Starting to Sew

After a rather drawn out saga with my sewing machine I finally got around to using it.

Rewind over a year to the last time I tried to use it and it didn’t work: My aunt ‘fixed’ it. Now, don’t laugh. But apparently we’d put the bobbin in wrong. No one has ever shown me how to do it and it wasn’t in the instructions (it shows how to thread it and very helpfully says ‘put the bobbin in’).

Well now I know, there’s a notch that you can’t see unless you turn your machine on its side or get on the floor so your level with it. It slots in there. Right. Problem solved.

Fast forward to a few weeks ago. I got my sewing machine out again as I have the space and, I think, energy to give it a go and lo and behold it doesn’t work.

My aunt visited the other week and she fixed it again (thankfully it wasn’t the same thing – some thread had got tangled around the innards of my machine).

So here we are. Finally a little bit of sewing! It’s only a couple of seams. But I can only manage about ten minutes before I’m drained and in pain. But yay!wp_20160912_17_03_32_pro

In case you’re wondering about the ball of yarn, I’ve found that the band around it makes a prefect pin cushion! And this particular ball was probably cheaper than a real pincusion too!

You can probably also see that none of the pieces I’ve done so far have been pressed. But I’m waiting for my mum to do them. I’m terrified of irons, but my illness has given me loads of valid excuses for why I’m not to do it. I can’t pick up something that heavy for example. I don’t have the energy to spare. I’m also very bad at noticing danger, I mean the idea of leaving something burning hot near me is terrifying (weirdly I have no qualms about a sharp needle going a hundred miles an hour millimetres from my fingers).

I’d previously cut all the material out for a lined tote bag. Which was tiring in itself (also, those pins are damn sharp, I kept forgetting about them and smoothing the fabric with my fingers straight into them). I was just using a pair of fabric scissors but I didn’t want to shell out on a rotary cutter and mat if it turned out using a sewing machine was more than I could handle.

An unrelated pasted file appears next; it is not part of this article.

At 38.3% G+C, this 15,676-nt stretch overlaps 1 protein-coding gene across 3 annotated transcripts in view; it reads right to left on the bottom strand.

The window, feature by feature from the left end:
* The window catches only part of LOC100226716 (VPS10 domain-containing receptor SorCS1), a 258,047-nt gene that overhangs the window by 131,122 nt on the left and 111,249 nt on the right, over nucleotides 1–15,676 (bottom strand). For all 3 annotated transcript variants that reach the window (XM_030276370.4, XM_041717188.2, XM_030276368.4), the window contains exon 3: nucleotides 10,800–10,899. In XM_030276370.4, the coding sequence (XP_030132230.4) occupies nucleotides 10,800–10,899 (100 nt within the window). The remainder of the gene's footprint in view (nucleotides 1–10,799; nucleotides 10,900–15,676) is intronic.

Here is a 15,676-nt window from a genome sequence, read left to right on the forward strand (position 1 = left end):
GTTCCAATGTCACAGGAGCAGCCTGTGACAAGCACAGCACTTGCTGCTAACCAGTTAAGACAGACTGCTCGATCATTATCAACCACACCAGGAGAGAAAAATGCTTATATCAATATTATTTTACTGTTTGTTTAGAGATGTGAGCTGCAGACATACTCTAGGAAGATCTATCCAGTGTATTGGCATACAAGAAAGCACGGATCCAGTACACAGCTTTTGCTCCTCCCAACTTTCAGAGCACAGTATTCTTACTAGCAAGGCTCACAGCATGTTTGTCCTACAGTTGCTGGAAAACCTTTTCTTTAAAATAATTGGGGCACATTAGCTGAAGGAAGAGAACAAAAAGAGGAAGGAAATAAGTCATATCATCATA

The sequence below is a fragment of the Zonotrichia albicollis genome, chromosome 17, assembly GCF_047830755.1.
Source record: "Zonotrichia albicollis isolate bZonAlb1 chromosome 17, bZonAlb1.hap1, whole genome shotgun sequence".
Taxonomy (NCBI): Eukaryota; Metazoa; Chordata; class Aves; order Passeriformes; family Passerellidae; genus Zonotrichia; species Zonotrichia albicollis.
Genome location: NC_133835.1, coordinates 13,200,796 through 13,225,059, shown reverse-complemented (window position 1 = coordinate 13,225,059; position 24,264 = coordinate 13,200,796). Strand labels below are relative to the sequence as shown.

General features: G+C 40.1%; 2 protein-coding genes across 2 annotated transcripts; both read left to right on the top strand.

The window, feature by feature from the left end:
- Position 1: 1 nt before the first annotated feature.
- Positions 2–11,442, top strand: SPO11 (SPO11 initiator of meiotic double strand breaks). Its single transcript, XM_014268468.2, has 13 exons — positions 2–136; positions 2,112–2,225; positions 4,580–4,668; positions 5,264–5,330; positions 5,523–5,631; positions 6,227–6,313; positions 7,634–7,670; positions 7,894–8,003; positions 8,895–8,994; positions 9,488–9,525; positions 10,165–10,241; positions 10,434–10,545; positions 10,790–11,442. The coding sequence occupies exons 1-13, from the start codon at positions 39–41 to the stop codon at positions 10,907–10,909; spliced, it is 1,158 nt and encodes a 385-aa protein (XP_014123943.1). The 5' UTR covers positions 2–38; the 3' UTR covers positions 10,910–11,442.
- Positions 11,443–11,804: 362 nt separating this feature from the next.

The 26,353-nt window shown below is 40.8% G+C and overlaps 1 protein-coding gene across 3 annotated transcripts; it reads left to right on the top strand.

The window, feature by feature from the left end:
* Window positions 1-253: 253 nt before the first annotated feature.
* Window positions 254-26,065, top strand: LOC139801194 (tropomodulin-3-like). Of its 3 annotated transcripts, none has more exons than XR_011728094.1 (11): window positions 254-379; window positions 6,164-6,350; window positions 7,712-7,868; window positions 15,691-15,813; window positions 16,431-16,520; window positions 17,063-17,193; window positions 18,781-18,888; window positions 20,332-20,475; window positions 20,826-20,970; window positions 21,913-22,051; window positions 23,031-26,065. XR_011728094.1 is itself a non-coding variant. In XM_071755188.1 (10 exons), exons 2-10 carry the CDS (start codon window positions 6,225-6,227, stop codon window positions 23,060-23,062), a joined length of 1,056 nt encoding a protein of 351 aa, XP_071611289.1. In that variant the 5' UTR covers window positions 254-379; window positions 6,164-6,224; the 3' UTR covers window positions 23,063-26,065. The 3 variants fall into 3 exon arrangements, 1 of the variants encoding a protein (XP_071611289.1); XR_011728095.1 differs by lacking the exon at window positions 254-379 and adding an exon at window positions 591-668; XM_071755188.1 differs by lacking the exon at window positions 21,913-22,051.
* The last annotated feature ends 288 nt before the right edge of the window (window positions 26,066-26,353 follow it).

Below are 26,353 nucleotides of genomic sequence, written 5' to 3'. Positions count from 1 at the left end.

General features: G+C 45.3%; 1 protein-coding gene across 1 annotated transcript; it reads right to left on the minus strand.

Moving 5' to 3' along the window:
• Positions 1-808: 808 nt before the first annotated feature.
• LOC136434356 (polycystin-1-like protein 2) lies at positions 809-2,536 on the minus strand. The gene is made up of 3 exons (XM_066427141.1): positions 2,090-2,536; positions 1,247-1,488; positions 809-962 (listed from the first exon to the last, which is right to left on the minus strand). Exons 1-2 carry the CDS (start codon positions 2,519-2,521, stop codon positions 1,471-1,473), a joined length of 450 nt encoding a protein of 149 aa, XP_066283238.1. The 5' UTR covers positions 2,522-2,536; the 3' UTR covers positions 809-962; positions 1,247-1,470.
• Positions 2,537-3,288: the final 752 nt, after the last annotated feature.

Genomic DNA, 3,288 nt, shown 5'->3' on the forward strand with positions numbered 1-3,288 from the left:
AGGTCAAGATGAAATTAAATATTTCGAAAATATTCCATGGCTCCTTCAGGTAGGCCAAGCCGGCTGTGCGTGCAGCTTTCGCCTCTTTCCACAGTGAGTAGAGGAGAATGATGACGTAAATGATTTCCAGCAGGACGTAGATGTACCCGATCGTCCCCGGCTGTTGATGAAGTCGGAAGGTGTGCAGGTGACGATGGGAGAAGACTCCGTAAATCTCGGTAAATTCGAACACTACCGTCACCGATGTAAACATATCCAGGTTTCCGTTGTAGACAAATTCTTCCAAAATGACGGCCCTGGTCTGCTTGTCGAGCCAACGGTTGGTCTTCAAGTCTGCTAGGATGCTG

I’ve since had a little look online, because I really do think it would use a lot less energy for me than scissors, and I have no idea where to start.

I don’t really want one where you have to squeeze something down for the blade to work as my hand would cramp within about ten seconds. I was looking at this one:71uvgtnih3l-_sx425_

I like that it has a covered handle as I’m sure my grip will slip. Only problem is some of the reviews are pretty bad saying that it breaks easily. Do any of you lovely folks have a recommendation for rotary cutter?

Also, did I mention those fabric pins are sharp!

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9 thoughts on “Starting to Sew

  1. I had a Fiskars rotary cutter but it just didn’t feel “right” in my hand – I’m left handed so maybe that had something to do with it. I use an Olfa rotary cutter now which I like because I can lock it to prevent the blade from being exposed when it’s not in use.

    Liked by 1 person

  2. I have a fiskars along with a clover and something else, and I liked it fine for my right hand. Do keep your instructions or packing so when you change the blade, you remember how to put it together. I got things turned around, and it took me awhile to get things in the right order again. 😉

    Liked by 1 person

  3. Welcome to the “why won’t my machine work correctly” club. Many an hour has been spent, rethreading, etc, only to reslise I needed a new needle. There are several things that catch us all out. I dont like my iron left on either. Happy sewing

    Liked by 1 person

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